Serendipity trails: Emblematic evergreens, from the weeping crocodile to the vigilant crane
Some emblematic themes are based on stories or beliefs dating back to Antiquity and are still understood by a wide audience. The hypocrisy of the crocodile that weeps after having eaten a man, the patient perseverance of the turtle outrunning the hare, and the mature eloquence of the dying but still musical swan are archetypes that have found their way into proverbs.
Proverbial associations like stupidity (and stubbornness) with a donkey or blindness with a mole, and impossibility with attempts to wash off the blackness of 'Ethiopians' are also illustrated in the Arkyves collection. Washing an Ethiopian is the theme of one of best known emblems by Andreas Alciatus. As we have 33 editions of Alciatus' emblem book in Arkyves, the majority of which are from Glasgow University Library's collection, you may want to study how to include or exclude this collection from a query result.
Vigilance is an important theme too. It may be expressed by lions, who always sleep with one eye open, hares (or rabbits) who do the same, and cranes who count on being alerted should the stone they are holding fall to the ground.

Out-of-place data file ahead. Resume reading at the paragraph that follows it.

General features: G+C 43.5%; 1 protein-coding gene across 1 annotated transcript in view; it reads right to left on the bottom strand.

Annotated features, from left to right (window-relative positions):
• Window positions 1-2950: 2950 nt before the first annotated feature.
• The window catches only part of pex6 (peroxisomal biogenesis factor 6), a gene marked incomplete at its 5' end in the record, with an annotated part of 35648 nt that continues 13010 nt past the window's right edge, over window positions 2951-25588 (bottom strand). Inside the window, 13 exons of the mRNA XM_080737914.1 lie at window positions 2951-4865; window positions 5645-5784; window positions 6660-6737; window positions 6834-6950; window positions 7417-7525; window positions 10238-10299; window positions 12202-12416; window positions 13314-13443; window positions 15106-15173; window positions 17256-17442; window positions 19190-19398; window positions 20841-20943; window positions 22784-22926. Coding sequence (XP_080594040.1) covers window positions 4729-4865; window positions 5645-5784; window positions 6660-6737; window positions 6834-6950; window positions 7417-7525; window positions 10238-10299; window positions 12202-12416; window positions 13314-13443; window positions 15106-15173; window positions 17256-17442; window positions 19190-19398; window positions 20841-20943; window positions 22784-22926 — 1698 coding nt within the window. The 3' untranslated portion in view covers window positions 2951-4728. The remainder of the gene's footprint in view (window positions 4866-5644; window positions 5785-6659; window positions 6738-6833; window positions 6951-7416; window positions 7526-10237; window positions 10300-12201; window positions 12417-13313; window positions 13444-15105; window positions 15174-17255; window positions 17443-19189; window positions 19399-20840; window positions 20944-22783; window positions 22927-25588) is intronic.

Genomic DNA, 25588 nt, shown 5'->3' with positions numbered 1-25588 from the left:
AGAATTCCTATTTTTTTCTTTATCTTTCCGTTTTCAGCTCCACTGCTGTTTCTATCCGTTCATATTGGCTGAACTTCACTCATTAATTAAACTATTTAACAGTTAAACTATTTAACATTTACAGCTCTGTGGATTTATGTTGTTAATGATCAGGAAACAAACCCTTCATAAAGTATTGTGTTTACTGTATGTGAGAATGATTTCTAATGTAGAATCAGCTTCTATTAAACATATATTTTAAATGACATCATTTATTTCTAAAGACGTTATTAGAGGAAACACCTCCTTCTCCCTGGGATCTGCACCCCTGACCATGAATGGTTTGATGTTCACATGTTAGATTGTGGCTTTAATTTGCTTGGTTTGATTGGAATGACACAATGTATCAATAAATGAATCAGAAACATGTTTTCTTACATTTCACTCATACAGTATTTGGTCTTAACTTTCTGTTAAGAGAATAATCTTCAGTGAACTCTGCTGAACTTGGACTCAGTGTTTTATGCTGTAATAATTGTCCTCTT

Others animals may also be associated with the concept of vigilance, but these you may want to discover for yourself.
A rabbit sleeping at the edge of its hole, with its eyes open
dpd_0161: Crane, with a banderole in its beak, holding a stone in its claw, standing on a skull; simple frame
A crane holding a stone in its claw, guarding a flock of cranes at night
A crane holding a stone
While weeping a crocodile attacks a man
A boy on a river bank; a weeping crocodile with its mouth open
Two white men washing a black man
A female servant of a bathhouse tries to wash off the colour of a black man's skin
Erasmus, Adagiorum chiliades
I ii 55
A dying swan singing its last song
dpd_1312: Emblematical representation of the concepts 'Slowness' and 'Haste': Turtle with wings
A remora wrapped around an arrow
Quintus Sertorius orders two men to pull the hair from a horse's tail: one tries to pull all the hairs in one time, and fails, the other pulls the hairs one by one and succeeds (defeating otherwise undefeatable concord)
A cupid with a tortoise and a hare
The tortoise and the hare
(Les Fables d'Esope en Ryme Françoise)